By Mario DiSantis, Senior Vice President, Document Lifecycle Solutions, at HOV Services
Electronic health records have the potential to improve the quality of patient care and records administration, but change isn't always easy. Consider this: conventional wisdom says that crisis is a powerful motivator for change, yet of the 600,000 Americans who have bypass surgeries each year, more than 90 percent are unable to change their lifestyle to mitigate health risks. If people aren't willing to undergo the rigors of change in the face of do or die, how can we expect physician practices to make the transition from paper-based records to electronic medical records, even in light of the availability of federal funding?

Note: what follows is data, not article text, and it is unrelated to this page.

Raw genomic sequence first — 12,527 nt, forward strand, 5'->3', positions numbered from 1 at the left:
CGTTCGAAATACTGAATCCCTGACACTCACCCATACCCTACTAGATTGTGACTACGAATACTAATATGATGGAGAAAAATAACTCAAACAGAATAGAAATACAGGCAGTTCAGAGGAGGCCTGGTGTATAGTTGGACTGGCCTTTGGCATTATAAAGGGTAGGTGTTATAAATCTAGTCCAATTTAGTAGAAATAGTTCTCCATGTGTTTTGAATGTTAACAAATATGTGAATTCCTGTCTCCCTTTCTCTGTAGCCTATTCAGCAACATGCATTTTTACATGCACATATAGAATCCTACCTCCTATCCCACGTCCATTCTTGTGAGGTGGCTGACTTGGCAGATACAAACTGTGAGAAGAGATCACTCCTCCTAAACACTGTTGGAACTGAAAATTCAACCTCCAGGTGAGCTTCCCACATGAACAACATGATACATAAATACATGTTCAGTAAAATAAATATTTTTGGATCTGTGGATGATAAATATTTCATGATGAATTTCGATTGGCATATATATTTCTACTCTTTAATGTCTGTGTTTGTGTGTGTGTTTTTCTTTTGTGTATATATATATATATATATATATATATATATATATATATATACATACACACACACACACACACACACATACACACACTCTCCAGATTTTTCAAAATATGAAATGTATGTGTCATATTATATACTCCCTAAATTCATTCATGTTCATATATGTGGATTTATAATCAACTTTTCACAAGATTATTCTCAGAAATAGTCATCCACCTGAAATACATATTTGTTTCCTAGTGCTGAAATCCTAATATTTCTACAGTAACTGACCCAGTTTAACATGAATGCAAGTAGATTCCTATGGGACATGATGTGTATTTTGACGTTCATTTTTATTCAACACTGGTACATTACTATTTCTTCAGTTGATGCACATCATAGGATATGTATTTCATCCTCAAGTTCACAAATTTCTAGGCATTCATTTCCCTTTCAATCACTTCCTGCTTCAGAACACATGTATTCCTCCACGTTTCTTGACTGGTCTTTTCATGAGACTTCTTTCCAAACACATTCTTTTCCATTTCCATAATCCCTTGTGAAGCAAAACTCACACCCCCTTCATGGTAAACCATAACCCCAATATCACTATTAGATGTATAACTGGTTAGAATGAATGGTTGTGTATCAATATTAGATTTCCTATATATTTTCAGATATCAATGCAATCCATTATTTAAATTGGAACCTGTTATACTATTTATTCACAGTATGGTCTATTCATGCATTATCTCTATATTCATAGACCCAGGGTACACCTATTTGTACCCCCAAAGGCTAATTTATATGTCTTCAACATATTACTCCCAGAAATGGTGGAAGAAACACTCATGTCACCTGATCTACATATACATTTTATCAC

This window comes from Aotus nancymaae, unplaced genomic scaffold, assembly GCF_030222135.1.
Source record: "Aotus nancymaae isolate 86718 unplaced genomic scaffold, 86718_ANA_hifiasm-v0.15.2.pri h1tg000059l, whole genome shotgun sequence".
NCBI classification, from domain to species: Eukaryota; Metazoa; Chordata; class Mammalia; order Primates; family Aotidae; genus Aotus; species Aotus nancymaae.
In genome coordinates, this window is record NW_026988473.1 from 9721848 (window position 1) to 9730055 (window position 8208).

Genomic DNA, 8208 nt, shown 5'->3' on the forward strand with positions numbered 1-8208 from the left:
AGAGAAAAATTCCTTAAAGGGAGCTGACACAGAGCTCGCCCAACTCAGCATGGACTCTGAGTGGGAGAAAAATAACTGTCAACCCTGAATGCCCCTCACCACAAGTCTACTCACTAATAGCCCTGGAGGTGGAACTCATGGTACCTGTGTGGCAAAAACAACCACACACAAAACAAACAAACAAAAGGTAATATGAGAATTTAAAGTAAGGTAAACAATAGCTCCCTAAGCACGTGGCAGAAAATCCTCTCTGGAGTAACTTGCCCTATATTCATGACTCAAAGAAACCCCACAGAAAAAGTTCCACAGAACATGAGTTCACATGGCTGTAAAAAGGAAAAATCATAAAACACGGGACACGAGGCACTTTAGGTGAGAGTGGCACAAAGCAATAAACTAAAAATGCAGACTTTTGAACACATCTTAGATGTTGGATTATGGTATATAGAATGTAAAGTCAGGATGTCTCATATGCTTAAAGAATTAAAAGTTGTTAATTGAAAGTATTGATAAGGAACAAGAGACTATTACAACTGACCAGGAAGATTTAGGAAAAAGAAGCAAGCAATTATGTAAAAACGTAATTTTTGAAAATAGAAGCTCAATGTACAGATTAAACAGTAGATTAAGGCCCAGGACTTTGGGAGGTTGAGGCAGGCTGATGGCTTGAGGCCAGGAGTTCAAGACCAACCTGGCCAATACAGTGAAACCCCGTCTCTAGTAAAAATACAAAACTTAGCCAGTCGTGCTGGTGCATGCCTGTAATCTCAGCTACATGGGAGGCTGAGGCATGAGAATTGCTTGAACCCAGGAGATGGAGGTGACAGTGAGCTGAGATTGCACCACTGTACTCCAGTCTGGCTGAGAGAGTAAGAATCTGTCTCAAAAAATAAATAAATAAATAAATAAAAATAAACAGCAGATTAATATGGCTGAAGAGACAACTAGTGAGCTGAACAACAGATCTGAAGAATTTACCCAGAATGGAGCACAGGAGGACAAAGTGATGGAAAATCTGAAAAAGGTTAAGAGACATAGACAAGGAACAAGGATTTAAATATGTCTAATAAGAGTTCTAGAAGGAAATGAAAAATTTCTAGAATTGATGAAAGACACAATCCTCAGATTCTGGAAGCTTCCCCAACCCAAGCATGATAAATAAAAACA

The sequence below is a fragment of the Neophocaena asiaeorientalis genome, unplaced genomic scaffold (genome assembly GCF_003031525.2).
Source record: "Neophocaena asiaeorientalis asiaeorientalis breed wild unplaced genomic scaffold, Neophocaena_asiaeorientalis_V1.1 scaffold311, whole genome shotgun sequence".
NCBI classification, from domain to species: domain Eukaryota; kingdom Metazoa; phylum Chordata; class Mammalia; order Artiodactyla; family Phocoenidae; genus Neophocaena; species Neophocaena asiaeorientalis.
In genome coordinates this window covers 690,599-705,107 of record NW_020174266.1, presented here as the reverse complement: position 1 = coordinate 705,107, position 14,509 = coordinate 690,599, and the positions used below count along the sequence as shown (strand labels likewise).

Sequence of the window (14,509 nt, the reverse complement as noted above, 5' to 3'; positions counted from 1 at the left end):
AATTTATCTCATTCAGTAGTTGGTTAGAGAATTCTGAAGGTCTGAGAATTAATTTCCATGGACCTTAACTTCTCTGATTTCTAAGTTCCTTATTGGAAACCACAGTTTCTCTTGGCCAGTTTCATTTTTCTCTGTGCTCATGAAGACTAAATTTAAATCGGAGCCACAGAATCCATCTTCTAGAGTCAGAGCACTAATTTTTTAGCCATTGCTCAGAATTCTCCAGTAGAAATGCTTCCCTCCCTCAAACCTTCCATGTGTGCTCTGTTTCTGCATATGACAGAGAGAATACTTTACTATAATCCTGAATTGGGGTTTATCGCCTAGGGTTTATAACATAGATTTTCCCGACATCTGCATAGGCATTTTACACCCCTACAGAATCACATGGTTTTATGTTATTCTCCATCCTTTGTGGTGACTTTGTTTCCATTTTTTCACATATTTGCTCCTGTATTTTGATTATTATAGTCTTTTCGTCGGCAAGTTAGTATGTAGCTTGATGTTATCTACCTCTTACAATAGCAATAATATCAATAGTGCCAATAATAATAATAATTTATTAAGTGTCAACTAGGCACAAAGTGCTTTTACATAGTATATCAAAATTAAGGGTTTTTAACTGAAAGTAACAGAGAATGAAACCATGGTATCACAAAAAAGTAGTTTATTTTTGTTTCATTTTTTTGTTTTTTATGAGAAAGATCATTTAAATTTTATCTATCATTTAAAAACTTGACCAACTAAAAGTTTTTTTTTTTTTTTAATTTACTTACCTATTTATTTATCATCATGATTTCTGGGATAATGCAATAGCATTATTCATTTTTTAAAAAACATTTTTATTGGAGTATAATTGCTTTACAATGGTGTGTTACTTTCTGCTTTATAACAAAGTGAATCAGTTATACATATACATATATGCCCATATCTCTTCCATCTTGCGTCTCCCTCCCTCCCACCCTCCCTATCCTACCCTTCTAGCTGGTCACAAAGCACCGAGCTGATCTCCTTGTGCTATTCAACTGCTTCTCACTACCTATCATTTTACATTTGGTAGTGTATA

As part of the 2009 American Recovery and Reinvestment Act, $1.2B is available to help hospitals and healthcare providers successfully install and use electronic health records (EHRs). However, even with financial incentives in place, adoption has been slow and providers – especially smaller to mid-sized practices – are struggling with the capital investment and ROI.